Fitbit partners with Singapore Health Promotion Board to provide fitness trackers to possibly thousands of Singaporeans

Fitness tech company Fitbit announced on Wednesday (21 August) that they have signed a deal with the Singapore government to collaborate with the Singapore Health Promotion Board (HPB) on a project to help improve the health of the population.

Like many countries, Singapore faces a rise in chronic conditions like hypertension, type 2 diabetes and cancer. As such the initiative, called Live Healthy SG, was designed by Fitbit and HPB specifically to help promote healthier living through sustained behaviour change, said the statement.

With a population of 5.6 million, Singapore already has a program in place called the National Steps Challenge to encourage people to adopt a healthier lifestyle by enticing them with technology. The challenge offers free heart-rate monitoring fitness tracker for each person that signs up and winners are rewarded with airline tickets and fitness equipment.

In June 2019, the HealthySG taskforce chaired by Mr Amrin Amin, Senior Parliamentary Secretary of Home Affairs and Health recommended the promotion of health through wearable tech as a more high-tech version of the National Steps Challenge. The task force suggested employing the use of smartwatches and fitness devices to nudge and support users in achieving their health goals.

Zee Yoong Kong, CEO of HPB said in the statement that announced the collaboration with Fitbit, “We intend to work with industry innovators, such as Fitbit, on additional efforts to use technology to provide Singaporeans with personalized health advice and nudges, so that they can take control of their own health.”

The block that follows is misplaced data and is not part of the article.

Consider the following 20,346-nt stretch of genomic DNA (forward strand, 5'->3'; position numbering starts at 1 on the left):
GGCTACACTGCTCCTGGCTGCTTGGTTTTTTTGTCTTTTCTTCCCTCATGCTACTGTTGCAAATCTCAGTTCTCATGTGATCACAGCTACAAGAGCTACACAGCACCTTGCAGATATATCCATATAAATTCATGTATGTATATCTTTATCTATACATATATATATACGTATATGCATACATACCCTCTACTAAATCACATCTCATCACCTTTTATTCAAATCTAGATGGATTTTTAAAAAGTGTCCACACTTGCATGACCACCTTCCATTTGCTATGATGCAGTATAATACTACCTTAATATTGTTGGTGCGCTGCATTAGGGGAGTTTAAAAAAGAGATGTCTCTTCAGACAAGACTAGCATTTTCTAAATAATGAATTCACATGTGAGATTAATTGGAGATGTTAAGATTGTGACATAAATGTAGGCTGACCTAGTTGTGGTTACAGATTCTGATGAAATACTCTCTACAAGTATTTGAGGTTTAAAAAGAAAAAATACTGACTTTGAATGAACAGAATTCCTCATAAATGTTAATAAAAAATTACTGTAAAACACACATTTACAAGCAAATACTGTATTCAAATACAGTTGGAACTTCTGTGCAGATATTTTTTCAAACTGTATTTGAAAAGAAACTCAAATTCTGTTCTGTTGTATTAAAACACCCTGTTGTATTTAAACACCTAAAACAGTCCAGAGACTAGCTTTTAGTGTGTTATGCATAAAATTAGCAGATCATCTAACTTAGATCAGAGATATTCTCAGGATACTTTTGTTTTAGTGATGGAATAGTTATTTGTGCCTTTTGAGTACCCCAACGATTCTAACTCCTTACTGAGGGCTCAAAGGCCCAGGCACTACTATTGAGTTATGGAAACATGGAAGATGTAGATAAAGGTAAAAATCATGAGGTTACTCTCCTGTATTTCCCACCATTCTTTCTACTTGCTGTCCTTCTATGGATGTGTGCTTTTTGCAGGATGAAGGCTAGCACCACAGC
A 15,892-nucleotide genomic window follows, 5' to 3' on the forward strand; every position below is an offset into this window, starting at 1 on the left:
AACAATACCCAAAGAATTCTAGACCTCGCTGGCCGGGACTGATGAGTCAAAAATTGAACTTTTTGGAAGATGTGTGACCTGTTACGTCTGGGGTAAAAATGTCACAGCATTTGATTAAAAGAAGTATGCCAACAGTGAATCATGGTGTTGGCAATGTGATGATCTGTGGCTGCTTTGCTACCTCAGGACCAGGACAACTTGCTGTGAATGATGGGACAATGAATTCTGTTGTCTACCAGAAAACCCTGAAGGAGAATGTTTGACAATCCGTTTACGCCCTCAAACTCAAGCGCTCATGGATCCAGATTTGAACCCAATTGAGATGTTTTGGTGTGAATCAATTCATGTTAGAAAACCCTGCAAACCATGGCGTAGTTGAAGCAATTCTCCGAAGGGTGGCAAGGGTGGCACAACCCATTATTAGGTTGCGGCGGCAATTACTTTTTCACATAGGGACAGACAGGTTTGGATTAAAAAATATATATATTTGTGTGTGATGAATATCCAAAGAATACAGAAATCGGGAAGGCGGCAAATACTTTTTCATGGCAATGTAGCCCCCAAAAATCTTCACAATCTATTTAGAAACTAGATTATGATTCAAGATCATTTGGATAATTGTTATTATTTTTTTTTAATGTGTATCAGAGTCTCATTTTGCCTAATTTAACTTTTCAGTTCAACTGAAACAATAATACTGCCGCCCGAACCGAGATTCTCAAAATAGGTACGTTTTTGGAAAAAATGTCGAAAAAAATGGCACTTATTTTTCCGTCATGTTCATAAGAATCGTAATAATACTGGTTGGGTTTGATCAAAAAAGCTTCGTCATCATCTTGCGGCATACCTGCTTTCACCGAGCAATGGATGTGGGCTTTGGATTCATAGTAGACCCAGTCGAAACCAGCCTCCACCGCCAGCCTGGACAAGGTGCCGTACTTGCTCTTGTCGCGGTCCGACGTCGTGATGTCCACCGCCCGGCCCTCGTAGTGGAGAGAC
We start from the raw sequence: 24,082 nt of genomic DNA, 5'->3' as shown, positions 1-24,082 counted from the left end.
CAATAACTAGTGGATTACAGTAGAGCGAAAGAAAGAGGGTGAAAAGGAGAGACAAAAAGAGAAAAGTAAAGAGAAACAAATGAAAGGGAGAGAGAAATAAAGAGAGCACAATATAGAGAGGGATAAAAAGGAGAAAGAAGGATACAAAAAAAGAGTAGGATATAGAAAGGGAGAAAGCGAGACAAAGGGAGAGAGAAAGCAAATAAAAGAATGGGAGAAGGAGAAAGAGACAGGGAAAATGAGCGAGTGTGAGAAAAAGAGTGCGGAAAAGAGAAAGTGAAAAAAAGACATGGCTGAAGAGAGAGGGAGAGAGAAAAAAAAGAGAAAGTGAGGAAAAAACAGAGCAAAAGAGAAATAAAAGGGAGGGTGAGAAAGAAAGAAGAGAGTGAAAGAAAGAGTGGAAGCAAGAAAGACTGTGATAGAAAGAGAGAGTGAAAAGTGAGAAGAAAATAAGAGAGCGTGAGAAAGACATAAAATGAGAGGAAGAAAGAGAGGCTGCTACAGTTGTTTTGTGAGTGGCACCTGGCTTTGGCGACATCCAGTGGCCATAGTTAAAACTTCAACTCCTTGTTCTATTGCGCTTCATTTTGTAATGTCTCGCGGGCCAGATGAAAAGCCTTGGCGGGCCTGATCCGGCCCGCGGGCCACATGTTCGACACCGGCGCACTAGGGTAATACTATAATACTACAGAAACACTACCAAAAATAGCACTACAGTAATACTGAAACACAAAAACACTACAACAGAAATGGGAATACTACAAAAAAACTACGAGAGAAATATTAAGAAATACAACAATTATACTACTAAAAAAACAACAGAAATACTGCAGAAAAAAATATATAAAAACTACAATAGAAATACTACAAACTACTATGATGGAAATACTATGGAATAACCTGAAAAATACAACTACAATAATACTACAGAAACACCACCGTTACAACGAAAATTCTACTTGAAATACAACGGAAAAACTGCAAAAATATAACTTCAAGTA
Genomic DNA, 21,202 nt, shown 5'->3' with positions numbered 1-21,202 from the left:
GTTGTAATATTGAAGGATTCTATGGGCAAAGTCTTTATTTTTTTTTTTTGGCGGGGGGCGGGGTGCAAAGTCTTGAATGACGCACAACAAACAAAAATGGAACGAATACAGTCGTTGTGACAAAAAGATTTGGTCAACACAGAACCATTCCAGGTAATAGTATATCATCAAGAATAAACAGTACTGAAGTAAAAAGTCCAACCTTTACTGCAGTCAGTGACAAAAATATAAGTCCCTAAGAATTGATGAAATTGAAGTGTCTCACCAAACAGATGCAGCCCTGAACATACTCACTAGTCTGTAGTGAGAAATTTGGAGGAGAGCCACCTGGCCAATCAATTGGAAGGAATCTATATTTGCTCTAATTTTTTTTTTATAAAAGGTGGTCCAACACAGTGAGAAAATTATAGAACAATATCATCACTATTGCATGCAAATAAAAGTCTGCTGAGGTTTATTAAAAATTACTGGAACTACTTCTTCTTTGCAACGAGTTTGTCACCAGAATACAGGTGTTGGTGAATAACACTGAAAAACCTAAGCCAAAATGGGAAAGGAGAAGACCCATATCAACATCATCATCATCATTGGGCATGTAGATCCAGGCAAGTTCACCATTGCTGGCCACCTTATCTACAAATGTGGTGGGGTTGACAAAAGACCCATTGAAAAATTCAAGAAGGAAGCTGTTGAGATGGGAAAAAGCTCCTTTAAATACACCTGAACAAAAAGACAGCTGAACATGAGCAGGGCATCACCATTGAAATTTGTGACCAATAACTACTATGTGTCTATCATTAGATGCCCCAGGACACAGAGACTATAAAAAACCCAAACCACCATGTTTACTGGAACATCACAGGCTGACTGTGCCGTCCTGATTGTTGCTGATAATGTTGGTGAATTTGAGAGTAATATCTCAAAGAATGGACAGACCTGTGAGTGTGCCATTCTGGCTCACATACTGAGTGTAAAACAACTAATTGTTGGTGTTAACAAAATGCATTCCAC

Live Healthy SG is part of Singapore’s Smart Nation effort which aims to transform key sectors through technology, the statement said. It continued, “The initiative takes on the unique challenge of using its technology to help improve population health, based on the company’s ability to drive behaviour change and health outcomes.”

Leveraging on the Fitbit ecosystem of wearable devices, software and services, participants in the program “will receive a dynamic and personalized experience, helping to motivate them to adopt healthier habits and achieve better outcomes in the areas of physical activity, sleep, nutrition and emotional wellbeing,” explained the statement.

As for the reach of the project, Fitbit CEO James Park told CNBC that he thinks the program could reach up to 20% of the population, or approximately 1 million people.

Starting mid-September, residents of Singapore can register for Fitbit Inspire, specifically designed for employers and health plans. The company launched this model earlier this year. Customers can get the device for free if they commit to spending S$10 a month for a year of premium services which include one-on-one coaching and guidance. The program itself will be launched in October.

Fitbit noted in the statement, “in addition to driving positive lifestyle changes in individuals, the program will serve as a resource that provides detailed population insights to inform future health programs.”

This will enable HPB to further explore opportunities in precision public health, providing specific interventions to the right population at the right time.

Speaking to CNBC, Fitbit CEO James Park said that the negotiations for the contract were ‘highly competitive’ and that Apple was among the bidders vying for the project. Though no details were released on how much the deal is worth, Fitbit said that it is material to the company’s 2019 revenues. CNBC noted a spokesperson mentioning that the agreement with Singapore represents more than 5% of the company’s expected revenue for 2020.